Zinc plays a variety of roles in the body, particularly in wound healing, growth, and vision. Cereal foods are a good source of zinc. Zinc intake may be reduced by removing many cereals from the diet. It is important to replace gluten-containing cereals with gluten-free cereals, and regularly include other good sources of zinc such as oysters, meat, chicken, brown rice, beans, eggs, and dairy products.
Folic acid (or folate) is needed by several enzyme systems in the body and is particularly important during pregnancy. Women who are pregnant or planning pregnancy should discuss taking a folate supplement with their doctor or dietitian. A deficiency of folate can result in anemia. It is not uncommon for someone with newly diagnosed celiac disease to be deficient in folate, due to poor absorption of this nutrient. Good sources of folate include vegetables such as asparagus, spinach, and broccoli, whole-grain bread (gluten-free), nuts, and fresh fruits, especially avocado, bananas, oranges, and cantaloupe.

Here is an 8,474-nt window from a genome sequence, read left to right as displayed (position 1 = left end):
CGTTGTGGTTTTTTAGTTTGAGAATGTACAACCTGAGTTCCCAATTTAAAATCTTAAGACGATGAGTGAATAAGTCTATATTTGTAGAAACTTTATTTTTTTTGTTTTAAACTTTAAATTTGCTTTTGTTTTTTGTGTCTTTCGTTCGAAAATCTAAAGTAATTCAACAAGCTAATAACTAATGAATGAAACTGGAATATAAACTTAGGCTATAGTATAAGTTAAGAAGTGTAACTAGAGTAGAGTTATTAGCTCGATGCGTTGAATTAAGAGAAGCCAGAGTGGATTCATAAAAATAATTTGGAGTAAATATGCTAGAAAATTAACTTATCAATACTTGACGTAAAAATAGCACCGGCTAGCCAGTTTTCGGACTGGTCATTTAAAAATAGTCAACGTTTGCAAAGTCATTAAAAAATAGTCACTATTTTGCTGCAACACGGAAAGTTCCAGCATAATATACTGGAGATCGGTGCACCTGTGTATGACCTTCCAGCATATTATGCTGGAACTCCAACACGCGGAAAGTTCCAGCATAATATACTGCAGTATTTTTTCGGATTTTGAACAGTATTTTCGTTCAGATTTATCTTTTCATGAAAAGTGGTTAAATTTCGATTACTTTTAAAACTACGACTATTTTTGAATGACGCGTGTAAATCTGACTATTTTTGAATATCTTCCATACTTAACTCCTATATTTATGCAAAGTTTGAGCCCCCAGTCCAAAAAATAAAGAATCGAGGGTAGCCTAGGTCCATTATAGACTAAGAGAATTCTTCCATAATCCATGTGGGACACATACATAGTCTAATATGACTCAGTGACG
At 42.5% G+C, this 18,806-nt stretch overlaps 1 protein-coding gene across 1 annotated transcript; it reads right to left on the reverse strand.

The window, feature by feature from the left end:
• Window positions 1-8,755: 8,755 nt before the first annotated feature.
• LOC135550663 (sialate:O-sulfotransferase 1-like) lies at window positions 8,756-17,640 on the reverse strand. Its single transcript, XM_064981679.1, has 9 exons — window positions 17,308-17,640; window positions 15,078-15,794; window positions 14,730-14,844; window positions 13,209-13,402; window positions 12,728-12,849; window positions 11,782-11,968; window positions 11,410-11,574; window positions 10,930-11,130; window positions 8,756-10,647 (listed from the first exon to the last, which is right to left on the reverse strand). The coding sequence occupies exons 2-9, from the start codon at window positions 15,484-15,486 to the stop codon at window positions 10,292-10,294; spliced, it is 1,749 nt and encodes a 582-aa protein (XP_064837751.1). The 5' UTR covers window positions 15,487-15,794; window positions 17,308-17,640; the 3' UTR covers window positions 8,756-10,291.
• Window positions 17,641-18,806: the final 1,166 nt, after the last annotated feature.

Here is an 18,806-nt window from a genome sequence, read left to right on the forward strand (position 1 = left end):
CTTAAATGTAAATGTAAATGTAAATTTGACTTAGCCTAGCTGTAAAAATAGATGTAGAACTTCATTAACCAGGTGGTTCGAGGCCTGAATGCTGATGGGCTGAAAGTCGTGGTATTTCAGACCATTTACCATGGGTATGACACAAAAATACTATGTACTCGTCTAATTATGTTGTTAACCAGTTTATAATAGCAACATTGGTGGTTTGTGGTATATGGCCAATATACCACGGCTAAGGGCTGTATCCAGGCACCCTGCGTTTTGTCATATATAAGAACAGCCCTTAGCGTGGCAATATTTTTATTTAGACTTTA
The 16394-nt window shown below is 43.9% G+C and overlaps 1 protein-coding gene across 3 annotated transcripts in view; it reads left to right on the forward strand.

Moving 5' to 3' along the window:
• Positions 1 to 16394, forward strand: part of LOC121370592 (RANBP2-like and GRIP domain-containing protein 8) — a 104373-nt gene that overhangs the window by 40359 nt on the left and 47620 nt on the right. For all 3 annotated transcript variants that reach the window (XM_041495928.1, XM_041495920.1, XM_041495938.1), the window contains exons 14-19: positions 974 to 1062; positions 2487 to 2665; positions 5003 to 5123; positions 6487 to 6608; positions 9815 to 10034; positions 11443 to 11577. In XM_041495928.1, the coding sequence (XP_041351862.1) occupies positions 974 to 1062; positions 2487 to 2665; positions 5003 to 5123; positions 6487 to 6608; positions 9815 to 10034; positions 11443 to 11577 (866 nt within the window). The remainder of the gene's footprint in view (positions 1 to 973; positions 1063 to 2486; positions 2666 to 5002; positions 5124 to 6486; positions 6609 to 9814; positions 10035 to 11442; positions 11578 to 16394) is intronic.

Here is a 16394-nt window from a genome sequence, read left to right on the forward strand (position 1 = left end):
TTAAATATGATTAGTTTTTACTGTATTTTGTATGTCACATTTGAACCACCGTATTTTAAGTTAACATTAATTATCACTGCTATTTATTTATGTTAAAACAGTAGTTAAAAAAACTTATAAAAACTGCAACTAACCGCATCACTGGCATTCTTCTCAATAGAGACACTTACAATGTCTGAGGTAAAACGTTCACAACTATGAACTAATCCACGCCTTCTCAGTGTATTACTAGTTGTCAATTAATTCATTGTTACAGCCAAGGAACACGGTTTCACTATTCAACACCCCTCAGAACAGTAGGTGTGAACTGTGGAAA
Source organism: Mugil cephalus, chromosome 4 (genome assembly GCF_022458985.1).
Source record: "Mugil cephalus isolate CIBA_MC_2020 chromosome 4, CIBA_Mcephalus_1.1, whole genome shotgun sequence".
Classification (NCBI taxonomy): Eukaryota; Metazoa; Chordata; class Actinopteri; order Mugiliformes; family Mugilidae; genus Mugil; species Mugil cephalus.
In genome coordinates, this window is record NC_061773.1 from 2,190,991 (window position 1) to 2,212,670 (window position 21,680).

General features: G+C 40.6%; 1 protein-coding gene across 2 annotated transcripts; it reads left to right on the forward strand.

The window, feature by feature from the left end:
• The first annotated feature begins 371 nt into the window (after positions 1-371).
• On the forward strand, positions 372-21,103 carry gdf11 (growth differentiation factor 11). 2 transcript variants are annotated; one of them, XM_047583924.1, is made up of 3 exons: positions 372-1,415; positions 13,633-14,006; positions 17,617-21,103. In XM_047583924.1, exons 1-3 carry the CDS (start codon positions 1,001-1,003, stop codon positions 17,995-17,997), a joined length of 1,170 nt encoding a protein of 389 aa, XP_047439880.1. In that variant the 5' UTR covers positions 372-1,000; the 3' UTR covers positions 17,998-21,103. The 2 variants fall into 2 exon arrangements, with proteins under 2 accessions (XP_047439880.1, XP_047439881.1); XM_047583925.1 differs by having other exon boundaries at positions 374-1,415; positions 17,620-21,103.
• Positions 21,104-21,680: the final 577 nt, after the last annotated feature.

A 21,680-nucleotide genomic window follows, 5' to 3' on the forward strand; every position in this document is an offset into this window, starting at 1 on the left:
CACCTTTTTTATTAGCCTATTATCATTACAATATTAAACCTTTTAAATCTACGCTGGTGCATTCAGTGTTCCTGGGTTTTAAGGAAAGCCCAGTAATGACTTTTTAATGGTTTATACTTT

Fruits, vegetables, breads, and cereals (particularly the whole-grain varieties) are the best sources of fiber. High-fiber foods stay in the stomach longer, resulting in an extended feeling of fullness. High-fiber diets also produce softer, bulkier stools and are important in preventing constipation. Many of the best cereal sources of fiber, such as whole-wheat breads and cereals, must be excluded on a gluten-free diet. For adequate fiber it is important to have plenty of fruits and vegetables, legumes such as chickpeas and kidney beans, gluten-free cereals, gluten-free pasta, gluten-free bread, and grains such as rice and corn. The USDA’s recommended daily intake of fiber is 38 grams for men aged 19-50, and 25 grams for women in the same age category. A more advisable intake may be 35-45 grams (3-4 ounces) per day.
Following a gluten-free diet is essential in the management of celiac disease. A dietitian is professionally qualified to provide guidance and nutritional advice to ensure that a gluten-free eating plan is manageable as well as being nutritionally balanced. 

Excerpted with permission from Gluten-Free Cooking ©2007 by Ruby M. Brown, published by Basic Health Publications, Inc., Laguna Beach, CA.  Available in stores or visit www.basichealthpub.com.

Celiac.com - a website that provides a variety of resources and information for people on gluten-free diets.

Gluten Free Mall (GlutenfreeMall.com) online shopping for those on gluten-free diets.

Heartland’s Finest (HeartlandsFinest.com) Bean based gluten-free pastas, cereals, and flours.

Mariposa Baking Co. (MariposaBaking.com) Gluten-free Brownies and Biscotti. 

Pamela’s Products (PamelasProducts.com) Gluten-free cookies, baking mixes, and biscotti.